The Pipeline: A Picture of Homebuilding Production©, Second Edition: The Escape from Averageness

(the second edition of The Pipeline: A Picture of Homebuilding Production© was published in January 2016)

The second edition of The Pipeline: A Picture of Homebuilding Production© remains both a management book and a business book.  Yes, it is a management book, because it is about the principles and disciplines of production management, as they relate to – and as they are applied toward – the specific conditions, requirements, and parameters found in the homebuilding industry.  But, it is also a business book, because there is a difference between being in the homebuilding business, and being in the business of building homes.

I am told that the Introductions written for business books typically answer this question:  Why should you purchase this book?

In the case of The Pipeline©, I would say it is because improving performance on the velocity side of the Return on Assets is the best path – perhaps the only path – for a homebuilder intent on achieving sustainable competitive separation.

Because that path is an escape from averageness.

The issue is not whether the velocity side of economic return is more important than the margin side of economic return;  they are co-equal components of Return on Assets.  Gross Income derived from making more on each house built (higher margin) has the same contributory value, dollar-for-dollar, as Gross Income derived from building more houses with a planned, finite, and controlled amount of inventory and production capacity (higher velocity).

Nor is it necessarily a choice.  Although the circumstances sometime favor one or the other, we don’t have to choose between efforts to increase Return on Sales and efforts to increase Asset Turnover;  margin and velocity are driven by different aspects of the business, so they generally don’t react to, or adversely affect, each other.

It is simply that, while just as desirable, beneficial, and important as higher velocity, higher margin is not a strategy for creating lasting competitive advantage;  between higher margin and higher velocity, higher margin is the easier, more common strategy.  And, the strategy of achieving higher margin typically has to be augmented with an insistence on having more capacity.  Adding production capacity (and the required inventory) is a “more-for-more” proposition.  It’s the easy, more-traveled road.

You can add production capacity, but don’t expect it to separate you from your competition.

As a business strategy, higher margin augmented with additional capacity can be readily co-opted;  true competitive separation that is also sustainable comes more from doing what your competition will not do – and likely cannot do.  Like finding ways to become more productive, to “do more without more”.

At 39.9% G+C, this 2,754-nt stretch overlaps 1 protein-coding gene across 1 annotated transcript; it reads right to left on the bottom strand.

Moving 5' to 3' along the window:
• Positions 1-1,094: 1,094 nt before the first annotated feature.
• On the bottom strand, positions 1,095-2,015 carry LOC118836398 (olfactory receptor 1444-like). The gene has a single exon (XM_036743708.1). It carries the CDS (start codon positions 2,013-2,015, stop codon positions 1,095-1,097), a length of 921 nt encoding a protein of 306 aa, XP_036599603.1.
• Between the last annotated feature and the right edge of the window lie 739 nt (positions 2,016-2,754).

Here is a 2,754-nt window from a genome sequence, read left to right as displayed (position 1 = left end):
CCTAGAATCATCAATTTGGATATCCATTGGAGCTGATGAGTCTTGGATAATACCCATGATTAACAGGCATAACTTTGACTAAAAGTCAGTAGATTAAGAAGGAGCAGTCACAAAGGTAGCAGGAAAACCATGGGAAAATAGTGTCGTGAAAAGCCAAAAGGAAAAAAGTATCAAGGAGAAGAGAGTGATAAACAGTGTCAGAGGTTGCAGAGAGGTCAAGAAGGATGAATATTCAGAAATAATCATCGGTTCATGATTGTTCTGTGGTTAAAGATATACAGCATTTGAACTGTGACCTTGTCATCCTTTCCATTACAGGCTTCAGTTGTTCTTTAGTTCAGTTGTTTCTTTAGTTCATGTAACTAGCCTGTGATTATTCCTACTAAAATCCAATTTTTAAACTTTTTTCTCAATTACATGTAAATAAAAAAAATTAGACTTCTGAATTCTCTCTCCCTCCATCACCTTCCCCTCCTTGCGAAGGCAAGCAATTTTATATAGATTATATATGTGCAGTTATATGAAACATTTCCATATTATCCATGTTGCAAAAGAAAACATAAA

Consider the situation that confronted RB Builders, the homebuilding company portrayed in The Pipeline©  (and chronicled earlier in The Saga of RB Builders©), facing the world at the close of 2007, at the end of the halcyon period known as The Age of Homebuilder Entitlement®:

“In many ways, RB Builders was a product of that age, just another homebuilding company satisfied with occasionally adopting other builders’ ‘best practices’, content to be good, no-better-but-no-worse than the other builders with whom it competed, a building company with a middle-of-the-road approach to delivering the value its homebuyers demanded.   

“The previous 10 years had been good for RB Builders.  But, it was becoming a dangerous approach to business, because – as the saying goes – ‘the only thing in the middle of the road are yellow lines and dead armadillos’.   

“It was becoming a homebuilding no-man’s land. 

“Locked into an operating model – into an organizational structure, management system, processes, culture, and employees – that could not deliver extraordinary levels of distinctive value, the company found itself dumped into a teeming mass of homebuilders that all looked the same, sounded the same, and priced the same.  Indistinguishable from other builders, and unable to create any type of competitive advantage, RB Builders was trapped and sinking – like a modern-day dinosaur – into the tar pits of average-ness.” 

The world doesn’t need any more average homebuilding companies.  It already has enough of them.


The Pipeline: A Picture of Homebuilding Production©, Second Edition is available POD through the publisher’s bookstore, and from any of the main booksellers (,, or

It is typically carried in-stock on

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